Posted on Wednesday, August 29th, 2012 at 7:19 AM by Kimo Kuppe
Last time I actually finished up the canon story games of the Kings Quest series but I wanted to cover a couple more games related to it. After Kings Quest 7, Sierra was mostly gone and the old guard retired or moved on, but fans and Sierra’s new owners weren’t ready to move on just yet. The story was only somewhat over after the last game in that while everyone was now married, none of the background story was resolved and the world was not yet at peace. It was also dreaded year of 1998 and PC gaming was a peculiar beast with ugly polygonal graphics and a more hardcore demeanor.
Kings Quest 8: Mask of Eternity is the only game in the series to not feature a playable member of Daventry’s royal family. At best only a few of them are mentioned briefly. The entire kingdom, nay, THE WORLD has been turned to stone by some suspicious looking cloaked figure who broke an important relic called “The Mask of Eternity” which somehow failed to petrify Connor, a lowly knight of the kingdom who must now set off to restore the mask and the world. This is done by piecing together the shattered pieces of the mask which are scattered across the land, including the realm of the dead which is somehow different from the realm of the dead you visited in Kings Quest 6.
The gameplay of Kings Quest 8 is some bizarre mix of Legend of Zelda plot progression with Everquest 1 style combat, both are heavily watered down. Interface-wise it’s somewhat similar to Quest for Glory 6 and Kings Quest 7 in that you just have an all-purpose cursor that changes for context. All in all it’s a pretty unpleasant game; ugly to look at, awkward to play, and story wise kind of silly and completely unrelated to the other 7 games. While I appreciate it when a game company tries something new in this case things didn’t work out. Granted, it wasn’t really “new” with most of it being lifted from other games, making it some sort of Frankenstein’s monster of a game. It was the last Kings Quest game to be made somewhat by Sierra and brought the franchise to a close.
Fans were not content to move on and I want to cover 2 of the more prevalant fan projects related to the series. First is The Silver Lining. Originally beginning in 2000 the game was made by a group of fans and was to wrap up the story. However it would land them in some legal trouble from Vivendi Games, who now owned the IP. Eventually thanks to community support they acquired a Fan Liscense to finish the project.
Taking place after the events of Kings Quest 8 the game once again stars King Graham as he travels the Green Isles from Kings Quest 6 with numerous callbacks to the previous games. It has a similar interface as Kings Quest 7 but without the fixed camera angle. It sort of plays similar to the Telltale Sam and Max games, to be honest. The final chapter of the game has yet to be released so I don’t want to talk too much about the plot. As I said it takes place after the events of Kings Quest 8 with the wedding of Rosella to Edgar, hosted at her brother’s palace in The land of the Green Isles. A cloaked figure crashes the wedding and causes all of the royal family sans Graham to fall unconscious leaving Graham to unravel the mystery. To be honest, its worth checking out and it’s free! If you liked the other games check it out.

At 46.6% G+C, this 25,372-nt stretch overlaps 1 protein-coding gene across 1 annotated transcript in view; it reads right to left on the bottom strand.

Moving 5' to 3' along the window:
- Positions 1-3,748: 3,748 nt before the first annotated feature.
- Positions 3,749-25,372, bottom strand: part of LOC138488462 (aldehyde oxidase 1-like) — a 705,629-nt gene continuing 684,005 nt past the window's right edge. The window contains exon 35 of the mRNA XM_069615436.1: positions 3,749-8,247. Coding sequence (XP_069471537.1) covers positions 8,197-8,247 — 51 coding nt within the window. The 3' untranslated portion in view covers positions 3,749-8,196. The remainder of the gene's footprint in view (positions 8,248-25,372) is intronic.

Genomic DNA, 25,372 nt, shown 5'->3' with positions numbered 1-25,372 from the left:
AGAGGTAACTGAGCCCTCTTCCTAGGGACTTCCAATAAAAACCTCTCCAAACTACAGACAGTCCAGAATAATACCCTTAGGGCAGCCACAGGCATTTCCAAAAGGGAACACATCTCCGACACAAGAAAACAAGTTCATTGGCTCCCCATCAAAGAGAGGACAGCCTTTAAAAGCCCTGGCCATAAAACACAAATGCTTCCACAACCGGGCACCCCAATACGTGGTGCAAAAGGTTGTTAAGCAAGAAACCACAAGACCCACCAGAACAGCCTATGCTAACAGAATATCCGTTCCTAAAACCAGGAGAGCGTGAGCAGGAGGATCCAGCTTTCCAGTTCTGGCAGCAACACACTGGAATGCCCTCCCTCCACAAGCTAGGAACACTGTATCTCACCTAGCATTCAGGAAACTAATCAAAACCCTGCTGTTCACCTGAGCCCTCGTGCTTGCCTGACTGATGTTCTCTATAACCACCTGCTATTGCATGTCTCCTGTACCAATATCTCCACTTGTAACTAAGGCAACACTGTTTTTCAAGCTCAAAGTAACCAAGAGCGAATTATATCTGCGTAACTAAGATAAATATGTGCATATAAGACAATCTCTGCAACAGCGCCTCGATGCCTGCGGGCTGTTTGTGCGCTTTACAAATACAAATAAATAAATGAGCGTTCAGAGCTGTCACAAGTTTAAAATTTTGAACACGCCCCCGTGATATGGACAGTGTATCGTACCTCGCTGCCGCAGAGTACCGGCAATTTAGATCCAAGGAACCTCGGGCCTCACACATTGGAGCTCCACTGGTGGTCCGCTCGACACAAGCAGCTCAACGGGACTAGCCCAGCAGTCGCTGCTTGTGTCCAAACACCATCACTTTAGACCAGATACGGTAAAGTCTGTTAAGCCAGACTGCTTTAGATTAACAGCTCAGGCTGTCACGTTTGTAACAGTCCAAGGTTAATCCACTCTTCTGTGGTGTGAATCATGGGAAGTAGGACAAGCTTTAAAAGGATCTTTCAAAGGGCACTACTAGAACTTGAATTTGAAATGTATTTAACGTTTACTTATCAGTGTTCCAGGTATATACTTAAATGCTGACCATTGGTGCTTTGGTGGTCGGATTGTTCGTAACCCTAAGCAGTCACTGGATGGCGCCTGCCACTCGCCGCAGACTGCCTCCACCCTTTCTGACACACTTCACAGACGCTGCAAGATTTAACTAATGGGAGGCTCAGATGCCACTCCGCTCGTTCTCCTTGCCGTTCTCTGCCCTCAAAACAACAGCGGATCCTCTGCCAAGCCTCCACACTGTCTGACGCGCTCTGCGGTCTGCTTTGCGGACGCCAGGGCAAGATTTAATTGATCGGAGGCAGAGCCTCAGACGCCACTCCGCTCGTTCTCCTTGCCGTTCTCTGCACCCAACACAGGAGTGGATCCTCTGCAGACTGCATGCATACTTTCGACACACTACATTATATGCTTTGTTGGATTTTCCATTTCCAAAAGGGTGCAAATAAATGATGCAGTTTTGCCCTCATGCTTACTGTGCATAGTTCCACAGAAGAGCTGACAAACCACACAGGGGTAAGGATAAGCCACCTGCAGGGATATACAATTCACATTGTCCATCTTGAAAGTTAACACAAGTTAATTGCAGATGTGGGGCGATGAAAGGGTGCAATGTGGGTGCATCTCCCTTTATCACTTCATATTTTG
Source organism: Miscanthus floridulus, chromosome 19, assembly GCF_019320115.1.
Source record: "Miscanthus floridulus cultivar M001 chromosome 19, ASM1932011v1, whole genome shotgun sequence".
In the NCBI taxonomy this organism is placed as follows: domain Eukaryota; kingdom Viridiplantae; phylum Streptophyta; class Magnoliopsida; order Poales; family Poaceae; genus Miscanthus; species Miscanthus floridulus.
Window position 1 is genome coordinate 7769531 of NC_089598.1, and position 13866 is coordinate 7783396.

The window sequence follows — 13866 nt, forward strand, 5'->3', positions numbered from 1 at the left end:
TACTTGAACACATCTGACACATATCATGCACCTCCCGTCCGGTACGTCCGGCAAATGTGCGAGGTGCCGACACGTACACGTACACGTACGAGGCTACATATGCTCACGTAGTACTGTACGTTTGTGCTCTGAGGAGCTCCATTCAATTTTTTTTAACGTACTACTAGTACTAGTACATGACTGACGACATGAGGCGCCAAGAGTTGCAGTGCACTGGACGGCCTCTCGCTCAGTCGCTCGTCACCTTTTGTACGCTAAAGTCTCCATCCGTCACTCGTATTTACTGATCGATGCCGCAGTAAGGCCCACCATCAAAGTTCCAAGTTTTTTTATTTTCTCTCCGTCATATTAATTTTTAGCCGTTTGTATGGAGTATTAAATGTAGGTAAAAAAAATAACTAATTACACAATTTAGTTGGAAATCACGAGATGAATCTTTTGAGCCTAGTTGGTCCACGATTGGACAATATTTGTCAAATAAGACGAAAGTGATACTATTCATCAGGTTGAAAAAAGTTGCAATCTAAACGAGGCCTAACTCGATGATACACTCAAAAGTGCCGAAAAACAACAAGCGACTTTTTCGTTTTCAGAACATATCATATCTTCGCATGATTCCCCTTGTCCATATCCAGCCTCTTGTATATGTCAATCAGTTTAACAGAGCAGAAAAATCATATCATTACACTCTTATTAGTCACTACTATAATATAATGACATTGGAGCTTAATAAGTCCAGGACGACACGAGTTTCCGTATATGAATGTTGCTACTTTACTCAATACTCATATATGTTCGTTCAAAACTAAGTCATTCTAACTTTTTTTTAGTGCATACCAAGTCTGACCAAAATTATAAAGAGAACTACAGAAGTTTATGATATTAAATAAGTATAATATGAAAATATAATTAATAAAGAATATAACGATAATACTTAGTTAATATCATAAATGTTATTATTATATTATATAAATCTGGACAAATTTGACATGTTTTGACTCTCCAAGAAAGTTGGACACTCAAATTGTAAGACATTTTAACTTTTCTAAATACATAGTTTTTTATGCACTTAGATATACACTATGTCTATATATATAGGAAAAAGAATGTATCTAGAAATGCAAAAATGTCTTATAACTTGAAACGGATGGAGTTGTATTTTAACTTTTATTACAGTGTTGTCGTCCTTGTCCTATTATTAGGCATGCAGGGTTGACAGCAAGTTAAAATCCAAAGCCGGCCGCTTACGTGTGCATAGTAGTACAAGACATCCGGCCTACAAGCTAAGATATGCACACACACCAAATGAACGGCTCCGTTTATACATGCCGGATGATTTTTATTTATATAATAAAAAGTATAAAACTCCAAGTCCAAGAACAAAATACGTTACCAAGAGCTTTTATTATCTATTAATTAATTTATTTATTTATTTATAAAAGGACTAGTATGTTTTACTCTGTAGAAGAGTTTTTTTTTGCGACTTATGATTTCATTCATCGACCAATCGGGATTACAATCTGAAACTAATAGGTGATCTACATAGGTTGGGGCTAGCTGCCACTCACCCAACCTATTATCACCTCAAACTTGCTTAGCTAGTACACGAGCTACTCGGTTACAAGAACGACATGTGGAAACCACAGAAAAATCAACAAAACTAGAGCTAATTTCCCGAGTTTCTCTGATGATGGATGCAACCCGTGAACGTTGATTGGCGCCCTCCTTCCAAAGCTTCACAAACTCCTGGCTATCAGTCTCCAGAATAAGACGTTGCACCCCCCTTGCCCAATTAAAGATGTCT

Next isn’t so much of a continuation of the story so much as it is a remake of Kings Quest 2 and 3 with significantly more story added. AGD Interactive took the interface from Kings Quest 5 and 6 to replace the old typing method. Not a bad job really, the story from both games was pretty bare bones and they make a strong effort to work them into the narrative from the later games. Connor from Kings Quest 8 is mentioned and the old villains are connected together, as well as a few of the weirder moments of the game fleshed out, for example WHY did the granny from Kings Quest 2 have Dracula’s cloak and ring under her bed? The games are a bit divisive to the old fans of the series as is to be expected. It’s not quite as bad as the Star Wars remasterings but I can certainly understand people disapproving. Once again, they are free and if you liked the series they are worth a playthrough. Personally I wasn’t as wild about the remake of 3 since it makes it much more linear in terms of what spells you can make and when and I loved to just jerk around with the game and solve the hardest problems first then take it easy. I think what AGD was trying to do was make it so new players would be able to figure things out without the old trial and error approach. Noble plan, but annoying to me (as we all know, my opinions are the most important).
Last one I want to talk about is Peasant’s Quest courtesy of Homestar Runner.com. As fans of old video games and outdated computers the Brothers Chaps saturated their site with references to the good old days of gaming. What they made was a love-letter to classic Sierra games, even going so far as to use almost exact copies of screens from Kings Quest and The Black Cauldron (another old Sierra game). With a typing interface and art style exactly like Kings Quest 1 they perfectly nailed the series and all its sillier problems. You play as Rather Dashing, local peasant whose thatched roof cottage has been burninated by Trogdor the dragon. You must acquire the 3 aspects of peasanthood in order to face him: the clothing of a peasant, the stink of a peasant, and being on fire. It’s still on Homestarrrunner.com under their games tab as a flash game. You owe it to yourself to check it out.
Ok I think I’ve milked this topic long enough. Next week I’ll try something new, or at least I’ll try to try. If by now you have no interest at all in the Kings Quest franchise then I have failed you all and I am sorry. Even so you should play them anyway so you can better understand classic games.
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